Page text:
·
Moderator
Joined
·
4,868 Posts
One other note.. the 2011-2012 Gen 1 Volts would let you game ERDTT a bit. You could let it run, then crank up the climate temp setting but decrease the fan speed. This effectively kept the coolant hotter longer than the set point to turn the engine back on, delaying and reducing ERDTT runs.

The 2013-2015 seemed to change the mode again and they don’t really rely on the resistive heater once ERDTT starts, so there’s no way to game the coolant temperature. Ironically, this results in colder air heating the cabin than when there is no ERDTT.

Anyways, has anyone verified how the Gen 2 Volt handles ERDTT with the resistive heater? Any ability to game its coolant temperature like the 2011-2012 to reduce engine cycling?
 

·
Registered
Joined
·
2,089 Posts
The way I see it, for my driving I might as well burn a bit of gas and make use of the waste heat. If I didn't, that heat energy would come from the battery and I'd be running the engine to get home anyway.

It's a debate as old as the Volt and generates a lot of heat just on its own.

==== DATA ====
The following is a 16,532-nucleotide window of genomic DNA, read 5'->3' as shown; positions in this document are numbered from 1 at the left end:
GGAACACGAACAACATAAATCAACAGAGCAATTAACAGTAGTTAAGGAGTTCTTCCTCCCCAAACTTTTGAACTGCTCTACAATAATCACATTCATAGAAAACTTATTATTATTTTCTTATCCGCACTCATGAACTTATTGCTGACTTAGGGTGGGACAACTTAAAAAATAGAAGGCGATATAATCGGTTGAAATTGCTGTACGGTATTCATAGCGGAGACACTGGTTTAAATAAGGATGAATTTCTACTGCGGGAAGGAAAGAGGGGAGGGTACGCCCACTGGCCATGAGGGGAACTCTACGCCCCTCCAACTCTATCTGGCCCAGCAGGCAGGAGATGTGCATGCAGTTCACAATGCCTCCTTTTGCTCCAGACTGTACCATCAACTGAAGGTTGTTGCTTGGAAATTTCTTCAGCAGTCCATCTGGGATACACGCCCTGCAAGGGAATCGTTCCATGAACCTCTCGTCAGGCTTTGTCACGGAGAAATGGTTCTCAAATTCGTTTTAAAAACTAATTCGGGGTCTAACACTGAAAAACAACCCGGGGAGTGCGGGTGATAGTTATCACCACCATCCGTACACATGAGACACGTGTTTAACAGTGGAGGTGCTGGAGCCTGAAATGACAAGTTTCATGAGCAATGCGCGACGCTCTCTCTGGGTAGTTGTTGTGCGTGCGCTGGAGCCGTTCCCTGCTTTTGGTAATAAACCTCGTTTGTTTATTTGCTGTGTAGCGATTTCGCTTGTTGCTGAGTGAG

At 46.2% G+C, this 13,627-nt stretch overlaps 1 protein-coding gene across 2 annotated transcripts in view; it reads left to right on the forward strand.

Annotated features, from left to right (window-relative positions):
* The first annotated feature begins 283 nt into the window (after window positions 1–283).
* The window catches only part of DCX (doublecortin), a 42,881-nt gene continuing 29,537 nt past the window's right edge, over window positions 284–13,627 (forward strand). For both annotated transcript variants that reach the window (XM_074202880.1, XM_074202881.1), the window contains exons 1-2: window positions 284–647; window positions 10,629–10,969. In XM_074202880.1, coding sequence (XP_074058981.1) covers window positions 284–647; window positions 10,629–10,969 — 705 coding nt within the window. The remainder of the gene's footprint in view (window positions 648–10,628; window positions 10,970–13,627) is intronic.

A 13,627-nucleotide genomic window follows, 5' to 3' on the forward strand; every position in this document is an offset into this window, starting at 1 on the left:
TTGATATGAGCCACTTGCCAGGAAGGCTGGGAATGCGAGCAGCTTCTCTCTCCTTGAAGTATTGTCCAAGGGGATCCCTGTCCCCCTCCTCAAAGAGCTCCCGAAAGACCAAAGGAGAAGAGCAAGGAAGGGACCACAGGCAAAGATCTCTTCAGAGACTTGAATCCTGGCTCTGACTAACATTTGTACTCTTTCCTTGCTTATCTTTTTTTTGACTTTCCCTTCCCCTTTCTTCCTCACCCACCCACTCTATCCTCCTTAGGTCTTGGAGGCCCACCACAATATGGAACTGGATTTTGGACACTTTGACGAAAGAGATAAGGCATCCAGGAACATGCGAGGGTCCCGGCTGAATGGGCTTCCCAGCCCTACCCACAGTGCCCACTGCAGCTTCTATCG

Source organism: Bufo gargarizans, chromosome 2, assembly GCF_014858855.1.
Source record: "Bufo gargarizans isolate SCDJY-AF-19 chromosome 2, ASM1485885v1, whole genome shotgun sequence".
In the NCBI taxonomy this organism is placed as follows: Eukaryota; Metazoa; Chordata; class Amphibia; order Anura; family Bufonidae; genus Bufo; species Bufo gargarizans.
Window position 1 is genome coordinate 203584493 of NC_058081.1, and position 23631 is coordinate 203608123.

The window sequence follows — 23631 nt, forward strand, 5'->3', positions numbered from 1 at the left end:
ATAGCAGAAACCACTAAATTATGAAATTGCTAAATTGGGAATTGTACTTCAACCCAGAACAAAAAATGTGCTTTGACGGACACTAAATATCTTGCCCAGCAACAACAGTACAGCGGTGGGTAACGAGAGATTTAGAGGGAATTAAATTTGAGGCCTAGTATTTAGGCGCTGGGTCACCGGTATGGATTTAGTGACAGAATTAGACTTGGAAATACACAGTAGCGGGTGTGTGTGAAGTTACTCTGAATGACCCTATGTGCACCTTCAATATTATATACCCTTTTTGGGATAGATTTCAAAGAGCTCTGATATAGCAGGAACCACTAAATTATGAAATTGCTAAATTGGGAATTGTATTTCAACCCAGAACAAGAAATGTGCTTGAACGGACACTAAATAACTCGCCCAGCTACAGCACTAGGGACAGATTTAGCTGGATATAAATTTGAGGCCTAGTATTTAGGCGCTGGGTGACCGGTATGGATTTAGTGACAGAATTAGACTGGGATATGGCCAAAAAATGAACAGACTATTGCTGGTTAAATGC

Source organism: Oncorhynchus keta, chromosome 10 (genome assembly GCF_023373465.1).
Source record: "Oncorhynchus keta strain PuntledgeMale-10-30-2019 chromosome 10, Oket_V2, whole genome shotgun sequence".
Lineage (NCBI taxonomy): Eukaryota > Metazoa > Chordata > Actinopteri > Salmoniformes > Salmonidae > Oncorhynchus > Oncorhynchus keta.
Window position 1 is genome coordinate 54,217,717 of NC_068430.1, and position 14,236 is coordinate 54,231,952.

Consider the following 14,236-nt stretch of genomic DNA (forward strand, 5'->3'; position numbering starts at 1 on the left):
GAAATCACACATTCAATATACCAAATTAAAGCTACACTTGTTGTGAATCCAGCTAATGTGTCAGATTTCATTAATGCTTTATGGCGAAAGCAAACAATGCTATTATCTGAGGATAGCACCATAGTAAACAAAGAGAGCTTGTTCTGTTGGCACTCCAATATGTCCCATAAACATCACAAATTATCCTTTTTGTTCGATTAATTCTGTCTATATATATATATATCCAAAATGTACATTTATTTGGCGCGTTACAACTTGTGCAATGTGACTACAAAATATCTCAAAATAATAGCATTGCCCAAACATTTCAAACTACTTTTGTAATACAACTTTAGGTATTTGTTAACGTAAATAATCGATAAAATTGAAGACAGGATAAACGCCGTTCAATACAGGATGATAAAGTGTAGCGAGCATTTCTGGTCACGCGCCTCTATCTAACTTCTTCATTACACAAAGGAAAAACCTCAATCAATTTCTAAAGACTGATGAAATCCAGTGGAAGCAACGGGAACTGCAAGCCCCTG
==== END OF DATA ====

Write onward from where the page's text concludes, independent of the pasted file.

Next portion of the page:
·
Administrator
Joined
·
20,351 Posts
The way I see it, for my driving I might as well burn a bit of gas and make use of the waste heat. If I didn't, that heat energy would come from the battery and I'd be running the engine to get home anyway.

It's a debate as old as the Volt and generates a lot of heat just on its own.
I totally agree. But now my Volt is almost exclusively used for trips under 35 miles, so I added the ERDTT defeat. The longer trips use the Bolt. And the very long trips use the Volt in EREV mode where we use gas anyway.
 

·
Registered
Joined
·
203 Posts
I just let the car work as the engineers designed it to. I’m not worried about burning some gas. In fact I feel it’s best to run the gas engine regularly.


Sent from my iPhone using Tapatalk
 

·
Registered
Joined
·
630 Posts
Discussion Starter #11
I think there’s a couple important caveats on ERDTT...

It’s correct that disabling it has no effect on the battery health in terms of temperature monitoring and heating. However, you will draw more kW out of a cold battery when ERDTT isn’t in use. Shouldn’t have much effect on the battery, but that is an assumption.